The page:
Bechdel's literary allusions, ranging from Proust to The Wind in the Willows to The Great Gatsby, aren't just smart girl show-offishness: they become integral to the story, tools for understanding her father and her family through narrative, through parallels with the stories she knows, and through connections to the stories that were important to them. Her family's life was literally shaped by the books they read, so it's inevitable and powerful to retell their story through these lenses. And she adds to this literary structure by doing what comics do best: using the power of images and words together and separately. Bechdel's stone-faced renditions of her mother and father are more telling than any attempt to describe their emotional distance: I've never seen comics characters more expressively expressionless. I won't bother to even mention the "plot", a description of which you can find anywhere. Its specificity, and its resonant universality -- what's more familiar than hometown, family, selfhood, education, mortality, love? -- make it a nearly perfect memoir, and a huge leap forward in the literary possibilities of comics.
As a matter of fact, I'm glad I read this comic so late. I somehow found myself on a panel with Alison Bechdel at Book Expo, and if I had read her book beforehand I would have been completely paralyzed with admiration. As it is, I'm going to have to start reading "Dykes to Watch Out For," reading Alison's blog, and becoming a literary stalker after the fact. You've been warned: read Fun Home at the risk of total, blissful obsession.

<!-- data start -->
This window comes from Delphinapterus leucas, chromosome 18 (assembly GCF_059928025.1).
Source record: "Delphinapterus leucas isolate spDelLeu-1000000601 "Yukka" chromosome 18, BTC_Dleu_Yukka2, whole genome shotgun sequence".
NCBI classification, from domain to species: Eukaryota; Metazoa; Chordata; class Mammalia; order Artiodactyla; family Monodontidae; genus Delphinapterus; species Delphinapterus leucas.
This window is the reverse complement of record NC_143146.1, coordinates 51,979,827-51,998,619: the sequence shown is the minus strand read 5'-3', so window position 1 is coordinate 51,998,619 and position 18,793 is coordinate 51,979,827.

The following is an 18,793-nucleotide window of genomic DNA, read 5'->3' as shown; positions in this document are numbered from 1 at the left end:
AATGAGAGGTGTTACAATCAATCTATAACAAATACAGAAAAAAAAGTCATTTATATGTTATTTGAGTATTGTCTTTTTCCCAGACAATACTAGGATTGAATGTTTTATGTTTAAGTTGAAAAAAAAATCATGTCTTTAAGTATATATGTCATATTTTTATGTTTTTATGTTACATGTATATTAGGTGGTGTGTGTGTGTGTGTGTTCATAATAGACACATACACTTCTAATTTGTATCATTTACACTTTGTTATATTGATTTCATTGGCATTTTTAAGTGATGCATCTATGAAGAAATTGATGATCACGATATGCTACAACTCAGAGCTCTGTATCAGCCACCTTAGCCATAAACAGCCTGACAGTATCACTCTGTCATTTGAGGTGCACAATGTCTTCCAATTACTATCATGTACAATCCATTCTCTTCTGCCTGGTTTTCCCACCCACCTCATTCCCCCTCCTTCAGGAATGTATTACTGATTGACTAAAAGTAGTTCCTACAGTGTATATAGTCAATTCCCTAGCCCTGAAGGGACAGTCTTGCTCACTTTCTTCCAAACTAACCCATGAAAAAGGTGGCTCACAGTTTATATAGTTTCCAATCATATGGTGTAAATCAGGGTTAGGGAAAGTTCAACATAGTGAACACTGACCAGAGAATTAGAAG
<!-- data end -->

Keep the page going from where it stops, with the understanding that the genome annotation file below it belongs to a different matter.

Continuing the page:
Box Office Poison
by Alex Robinson
(Top Shelf, May 2001)
And then it happened again. I'm way behind (this time six YEARS behind) on reading this book that everyone (okay, Gavin Grant at Small Beer and some best-of lists) recommended to me. I read it. I'm obsessed. And then I find out I've been in the same room with the author and totally failed to recognize the genius -- perhaps luckily for us both. Turns out Alex Robinson appeared at McNally Robinson for the Best American Comics reading with Harvey Pekar last October, and since I hadn't read Box Office Poison yet his name meant nothing to me, and I treated him like all the other up-and-comers playing second fiddle to the adorably near-comatose Harv. In fact, I didn't realize this until I found Alex's website and shamelessly emailed him to ask for permission to reproduce a page of his book (you'll see why below). Turns out he's a super nice guy, still lives in New York (where the book takes place) and is perfectly willing to have his art grace the blog.